The Cosmetic Surgery Stigma: An American Cultural Phenomenon? : Plastic and Reconstructive Surgery

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The Cosmetic Surgery Stigma

An American Cultural Phenomenon?

Motakef, Saba M.D.; Motakef, Sahar M.A.; Chung, Michael T. M.D.; Ingargiola, Michael J. M.D.; Rodriguez-Feliz, Jose M.D.

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Plastic and Reconstructive Surgery 134(5):p 854e-855e, November 2014. | DOI: 10.1097/PRS.0000000000000604
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Although over 15.1 million cosmetic procedures (compared with 5.7 million reconstructive procedures) were performed in the United States in 2013,1 there is, without question, a stigma in American culture attached to cosmetic surgery and a hidden condescension toward patients undergoing these procedures. Steps should be taken to address and resolve this issue.

Perhaps the first step is to admit its existence. There is some resistance to accept this view in academic circles, and one possible factor is that plastic surgeons are reluctant to admit that their work may be controversial and stigmatized. Individuals who choose to undergo these procedures often find themselves condescended to or shamed, and even accused of having psychological problems, which in turn influences them to hide or deny that they have gone under the knife. Many celebrities, considered cultural icons of natural beauty, are “outed” later in their careers in a demeaning and salacious manner by the media as if surgery is a shameful secret of their past. Beauty is not skin deep, and cosmetic surgery is not superficial in terms of its impact on patients’ lives: it often addresses psychosocial issues that are deeper and more complex than pure aesthetics. Evidence has shown that patients who undergo these procedures enjoy benefits such as improved sex lives, self-confidence, and self-image.2,3

The reasons for the discomfort with plastic surgery in American culture—one that prides itself in more liberal views—remain unclear. Maybe this is a cultural phenomenon. The media often describes Iran as the rhinoplasty capital of the world, perhaps because of the Persian cultural acceptance and endorsement of the pursuit of a higher aesthetic ideal. Brazil is the country in which the second largest number of cosmetic surgery procedures are performed4; there, the public perception is that plastic surgery improves one’s self-image and quality of life.5

Perhaps the stigma in American culture has to do with disrupting antiquated, classicist ideals that beauty is something with which one is born. The compelling slogan “Maybe she’s born with it?” (Maybelline, New York, N.Y.) comes to mind. If beauty is bought or assisted with surgery, does that somehow cheapen it and devalue its luster?

As advocates for our patients, intervening steps should be taken to address this problem. The media are in part responsible for perpetuating this stigma. Rather than stigmatizing plastic surgery, media messages can foster acceptance and more realistic views about individuals who make this choice. If patients and the celebrities serving as culture’s tastemakers and role models are more confident and transparent about their decisions, we may experience a paradigm shift in the field. From an academic standpoint, more education needs to be provided to explain the potential psychosocial benefits of plastic surgery in patients’ lives. Academics from both surgery and psychology backgrounds can collaborate to change harmful public perceptions. Until we can recognize the stigma plaguing our field and pursue means of reversing the detrimental perceptions about plastic surgery, the empowerment inherent in the choice to enhance self-image is muddled with the shame that can haunt our patients.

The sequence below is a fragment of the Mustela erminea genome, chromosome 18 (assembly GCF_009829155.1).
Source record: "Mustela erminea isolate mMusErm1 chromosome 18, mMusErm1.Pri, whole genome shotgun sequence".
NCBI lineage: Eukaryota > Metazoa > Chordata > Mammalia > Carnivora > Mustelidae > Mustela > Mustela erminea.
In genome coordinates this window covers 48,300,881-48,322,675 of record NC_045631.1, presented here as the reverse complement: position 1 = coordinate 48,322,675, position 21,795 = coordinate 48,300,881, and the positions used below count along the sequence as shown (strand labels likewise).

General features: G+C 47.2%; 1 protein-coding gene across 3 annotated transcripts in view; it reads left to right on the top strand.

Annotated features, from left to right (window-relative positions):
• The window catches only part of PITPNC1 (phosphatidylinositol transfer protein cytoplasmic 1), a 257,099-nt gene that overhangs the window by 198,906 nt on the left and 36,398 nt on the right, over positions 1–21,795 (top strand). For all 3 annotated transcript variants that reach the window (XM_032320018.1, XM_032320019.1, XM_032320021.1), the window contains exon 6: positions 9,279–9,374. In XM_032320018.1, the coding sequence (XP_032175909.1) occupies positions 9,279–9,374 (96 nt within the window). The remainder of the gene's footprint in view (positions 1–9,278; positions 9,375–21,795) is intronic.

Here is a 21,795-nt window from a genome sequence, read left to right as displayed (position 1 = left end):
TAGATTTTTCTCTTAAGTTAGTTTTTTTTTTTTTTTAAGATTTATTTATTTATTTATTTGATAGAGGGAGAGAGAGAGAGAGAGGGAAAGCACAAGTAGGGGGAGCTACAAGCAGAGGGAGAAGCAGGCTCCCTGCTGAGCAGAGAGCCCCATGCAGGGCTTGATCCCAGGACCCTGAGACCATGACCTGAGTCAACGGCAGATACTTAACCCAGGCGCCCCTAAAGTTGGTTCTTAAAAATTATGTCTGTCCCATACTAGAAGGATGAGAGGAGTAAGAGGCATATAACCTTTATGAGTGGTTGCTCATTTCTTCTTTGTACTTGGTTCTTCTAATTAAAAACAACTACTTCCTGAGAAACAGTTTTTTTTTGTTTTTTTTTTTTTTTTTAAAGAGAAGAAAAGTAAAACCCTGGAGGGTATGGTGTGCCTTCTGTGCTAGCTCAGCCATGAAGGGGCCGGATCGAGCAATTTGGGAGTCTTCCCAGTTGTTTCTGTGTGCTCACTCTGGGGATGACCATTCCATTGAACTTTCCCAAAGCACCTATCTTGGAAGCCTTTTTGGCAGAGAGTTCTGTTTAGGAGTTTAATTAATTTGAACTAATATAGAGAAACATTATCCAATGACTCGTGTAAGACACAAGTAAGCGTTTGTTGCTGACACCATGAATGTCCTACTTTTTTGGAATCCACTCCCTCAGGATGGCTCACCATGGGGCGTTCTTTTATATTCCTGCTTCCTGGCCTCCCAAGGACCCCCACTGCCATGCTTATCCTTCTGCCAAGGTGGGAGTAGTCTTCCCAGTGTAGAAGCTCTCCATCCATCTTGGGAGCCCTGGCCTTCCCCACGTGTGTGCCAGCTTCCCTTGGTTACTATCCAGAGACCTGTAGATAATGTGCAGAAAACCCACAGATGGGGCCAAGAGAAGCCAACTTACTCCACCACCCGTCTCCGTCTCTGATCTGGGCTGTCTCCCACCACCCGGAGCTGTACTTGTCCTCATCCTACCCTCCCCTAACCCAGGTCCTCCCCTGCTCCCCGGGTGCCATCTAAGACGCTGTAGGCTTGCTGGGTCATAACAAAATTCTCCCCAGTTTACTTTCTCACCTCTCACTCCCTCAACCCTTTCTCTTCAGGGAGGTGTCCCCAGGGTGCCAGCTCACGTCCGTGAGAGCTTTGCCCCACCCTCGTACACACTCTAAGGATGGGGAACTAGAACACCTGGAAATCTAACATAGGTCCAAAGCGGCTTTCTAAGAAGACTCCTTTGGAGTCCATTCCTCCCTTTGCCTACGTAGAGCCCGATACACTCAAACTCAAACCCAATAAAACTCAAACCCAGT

The authors have no financial interest to declare in relation to the content of this article.

Saba Motakef, M.D.

Department of Plastic Surgery

Loma Linda University

Loma Linda, Calif.

Sahar Motakef, M.A.

Graduate School of Education and Psychology

Pepperdine University

Malibu, Calif.

Michael T. Chung, M.D.

Department of Surgery

Division of Plastic, Maxillofacial, and Oral Surgery

Duke University

Durham, N.C.

Michael J. Ingargiola, M.D.

Department of Surgery

Division of Plastic and Reconstructive Surgery

Mount Sinai Hospital

New York, N.Y.

Jose Rodriguez-Feliz, M.D.

Department of Surgery

Division of Plastic Surgery

Albany Medical Center

Albany, N.Y.


1. American Society of Plastic Surgeons. . 2013 plastic surgery statistics report. Available at: Accessed May 20, 2014
2. Ozgür F, Tuncali D, Güler Gürsu K. Life satisfaction, self-esteem, and body image: A psychosocial evaluation of aesthetic and reconstructive surgery candidates. Aesthetic Plast Surg. 1998;22:412–419
3. Bolton MA, Pruzinsky T, Cash TF, Persing JA. Measuring outcomes in plastic surgery: Body image and quality of life in abdominoplasty patients. Plast Reconstr Surg. 2003;112:619–625; discussion 626
4. International Society of Aesthetic Plastic Surgeons. ISAPS international survey on aesthetic/cosmetic procedures performed in 2011. Available at: Accessed May 20, 2014
5. Edmonds A. A ‘necessary vanity’. The New York Times. August 13, 2011 Available at: Accessed May 20, 2014.


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